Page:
Monthly Archives: July 2011

Book Prizes, Why Should We Save Another One?

This week it was announced that Booktrust “have taken the difficult decision not to run the John Llewellyn Rhys in autumn 2011. This Prize is incredibly important, highlighting and celebrating the best new books by writers under 35, as well as being very dear to Booktrust. We have not taken this decision lightly and we strongly intend to bring back the Prize with a bang in the very near future.” There has been disappointment and shock, there have also been a few mumbles of ‘well we have enough book prizes don’t we?’

This news, which Ben Johncock has been great at updating us on, did a few things to me. One, I felt saddened that one of the UK’s longest running book awards (almost seven decades) has been pulled, people are saying it will be back in 2012 but ‘near future’ doesn’t suggest it is definite. Next I found myself emailing Booktrust’s Prize and Awards Manager Claire Shanahan expressing my concerns and how sad I was, I also said how I thought maybe rather than postpone it, unless it’s done to make a statement or impact, could they not find a judging panel who will do it for free, or less than usual, because they have a passion for it? I haven’t heard back but if I do I will update you all here.

I then found myself – after reading peoples reactions – getting a bit cross by one author, who has previously won, and their comment of “well, it can’t cost very much to administer, can it?” which made me think,  “well why don’t you put your hand in your pocket and save it then?” especially as the author has since become well known rather well selling and more than likely very well off. In fact why aren’t some of the other previous winners who are now well known and well onto their 4th or more bestselling novel doing just that? Working together and creating a John Llewellyn Rhys Fund or something, what could be better to further mark the death of a young author in 1940 for which the award was set up, what could be a more apt thank you?

There are of course lots of people who have said ‘well its more signs of the death of the book’. Rather than thinking ‘look at what a mess this Tory lead coalition government continues to make’. There are also people who are thinking ‘well, who needs all of these book prizes anyway?’

Being one of the co-founders, and driving forces, behind The Green Carnation Prize one of the things I have most often heard, and in fact come up against when trying to push the prize, is ‘oh do we really need another book prize?’ Erm, yes, we bloody do. All book prizes promote reading and books and push authors into peoples conciousness. That is why we need them and the more the merrier.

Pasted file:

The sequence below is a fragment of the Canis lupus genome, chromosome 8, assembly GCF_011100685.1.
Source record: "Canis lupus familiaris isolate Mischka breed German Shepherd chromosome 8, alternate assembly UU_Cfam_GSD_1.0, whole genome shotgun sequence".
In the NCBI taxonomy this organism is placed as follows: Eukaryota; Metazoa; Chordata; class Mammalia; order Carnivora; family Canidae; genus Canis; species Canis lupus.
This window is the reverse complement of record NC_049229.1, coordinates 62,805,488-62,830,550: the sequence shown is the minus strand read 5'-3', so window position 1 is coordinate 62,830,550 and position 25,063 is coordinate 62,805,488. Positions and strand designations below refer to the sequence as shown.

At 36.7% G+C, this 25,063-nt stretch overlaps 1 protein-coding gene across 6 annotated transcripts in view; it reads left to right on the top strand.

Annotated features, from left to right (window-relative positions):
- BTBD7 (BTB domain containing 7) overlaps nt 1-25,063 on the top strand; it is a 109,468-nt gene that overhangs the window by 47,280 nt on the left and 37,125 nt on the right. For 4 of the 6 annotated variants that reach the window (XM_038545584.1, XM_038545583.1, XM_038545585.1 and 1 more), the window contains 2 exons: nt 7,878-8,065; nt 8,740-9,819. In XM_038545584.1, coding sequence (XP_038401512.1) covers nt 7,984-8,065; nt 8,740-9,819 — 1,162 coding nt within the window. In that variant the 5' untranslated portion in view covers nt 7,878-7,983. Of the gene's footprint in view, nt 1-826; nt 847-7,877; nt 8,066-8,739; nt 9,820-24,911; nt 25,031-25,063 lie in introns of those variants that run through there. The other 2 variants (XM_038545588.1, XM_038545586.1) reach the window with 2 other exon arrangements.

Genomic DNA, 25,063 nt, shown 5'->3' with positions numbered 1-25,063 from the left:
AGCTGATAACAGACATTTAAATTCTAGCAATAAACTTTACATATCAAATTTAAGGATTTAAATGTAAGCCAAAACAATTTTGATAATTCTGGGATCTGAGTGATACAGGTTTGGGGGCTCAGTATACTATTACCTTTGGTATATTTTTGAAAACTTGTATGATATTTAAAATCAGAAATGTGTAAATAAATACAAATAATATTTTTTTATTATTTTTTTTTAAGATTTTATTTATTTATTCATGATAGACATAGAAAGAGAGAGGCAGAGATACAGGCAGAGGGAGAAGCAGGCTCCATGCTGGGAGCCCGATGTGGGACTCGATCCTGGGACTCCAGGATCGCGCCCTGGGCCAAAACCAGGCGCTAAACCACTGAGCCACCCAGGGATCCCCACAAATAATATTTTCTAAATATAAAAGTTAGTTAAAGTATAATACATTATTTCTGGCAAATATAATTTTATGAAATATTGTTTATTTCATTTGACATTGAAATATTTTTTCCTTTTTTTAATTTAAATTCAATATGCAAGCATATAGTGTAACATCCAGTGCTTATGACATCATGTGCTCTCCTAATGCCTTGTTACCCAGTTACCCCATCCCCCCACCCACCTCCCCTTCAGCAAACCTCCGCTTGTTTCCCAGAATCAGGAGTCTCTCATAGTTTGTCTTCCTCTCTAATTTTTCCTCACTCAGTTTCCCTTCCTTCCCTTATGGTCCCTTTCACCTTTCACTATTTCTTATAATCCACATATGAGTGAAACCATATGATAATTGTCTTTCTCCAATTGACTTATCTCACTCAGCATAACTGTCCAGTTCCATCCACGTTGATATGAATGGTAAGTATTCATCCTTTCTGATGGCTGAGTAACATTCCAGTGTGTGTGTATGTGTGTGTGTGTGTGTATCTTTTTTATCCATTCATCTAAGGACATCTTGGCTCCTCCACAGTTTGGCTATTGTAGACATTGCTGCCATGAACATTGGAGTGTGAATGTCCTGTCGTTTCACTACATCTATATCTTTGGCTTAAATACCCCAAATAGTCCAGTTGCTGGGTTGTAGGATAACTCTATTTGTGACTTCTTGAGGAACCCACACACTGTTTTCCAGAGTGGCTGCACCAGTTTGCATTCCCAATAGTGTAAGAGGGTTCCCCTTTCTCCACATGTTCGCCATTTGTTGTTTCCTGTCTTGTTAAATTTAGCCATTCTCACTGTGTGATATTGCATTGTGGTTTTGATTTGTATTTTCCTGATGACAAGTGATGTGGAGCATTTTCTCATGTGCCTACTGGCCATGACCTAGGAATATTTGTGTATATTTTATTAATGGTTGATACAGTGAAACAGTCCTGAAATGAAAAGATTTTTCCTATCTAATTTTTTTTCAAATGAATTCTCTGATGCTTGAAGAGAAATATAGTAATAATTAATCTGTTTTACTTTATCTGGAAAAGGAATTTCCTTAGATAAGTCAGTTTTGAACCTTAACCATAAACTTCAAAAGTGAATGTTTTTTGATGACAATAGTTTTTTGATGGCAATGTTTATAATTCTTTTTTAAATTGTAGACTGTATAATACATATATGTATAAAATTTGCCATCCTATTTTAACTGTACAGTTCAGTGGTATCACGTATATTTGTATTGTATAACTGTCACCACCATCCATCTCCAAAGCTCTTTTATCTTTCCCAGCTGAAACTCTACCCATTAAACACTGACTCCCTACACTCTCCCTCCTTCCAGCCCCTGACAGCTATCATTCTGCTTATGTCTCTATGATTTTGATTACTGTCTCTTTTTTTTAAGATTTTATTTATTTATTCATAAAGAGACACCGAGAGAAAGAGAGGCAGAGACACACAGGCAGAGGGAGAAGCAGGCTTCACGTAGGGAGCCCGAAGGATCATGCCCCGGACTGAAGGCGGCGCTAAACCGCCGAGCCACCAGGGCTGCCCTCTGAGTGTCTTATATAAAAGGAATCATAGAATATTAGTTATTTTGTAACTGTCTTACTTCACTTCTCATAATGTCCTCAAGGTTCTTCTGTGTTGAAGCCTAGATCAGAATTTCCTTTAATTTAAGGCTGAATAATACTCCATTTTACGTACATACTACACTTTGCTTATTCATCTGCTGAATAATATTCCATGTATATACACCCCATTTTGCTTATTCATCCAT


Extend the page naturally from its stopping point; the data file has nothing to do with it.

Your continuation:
The prizes where the authors get money (and this is where the John Llewellyn Rhys Prize and The Green Carnation Prize differ as we are currently a kudos award – in fact until we get a sponsor the judges also do all the reading for free) this is incredibly helpful. It can fund the next book, or with something like the Booker the next few books – though the JLR Prize is especially helpful as the authors are under 35 and that’s a key time in their careers. Of course prizes which are just kudos based also get a book publicity. The winner of the Green Carnation Prize was mentioned in the UK press and also on  some further shores like Canada, Australia and the US. Anyway, I could go on and on but I will stop… for now.

What are your thoughts on the ‘break’ in the John Llewellyn Rhys Prize after almost 70 years? What could be done to prevent this? Do you have a favourite prize? Or do you simply think there are too many book prizes about?

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Savidge Reads Feedback Wanted #1… Do You Like Incoming Book Posts?

My recent mid year thoughts have me a-thinking. One of the things that I wondered was if you like it when bloggers do a post all about the latest books that they have received? If you do I have hidden my latest post on all the new books at Savidge Reads HQ here. But before you do pop there, or move swiftly on I would love your thoughts on this.

I personally do like incoming posts myself, firstly I am nosey and secondly I just love pictures of books and seeing what I might be missing, but I know there are lots of people out there who don’t. So I wondered why you do or you don’t? Let me know. Thanks.

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Half a Year Already, Which Makes Me Ponder…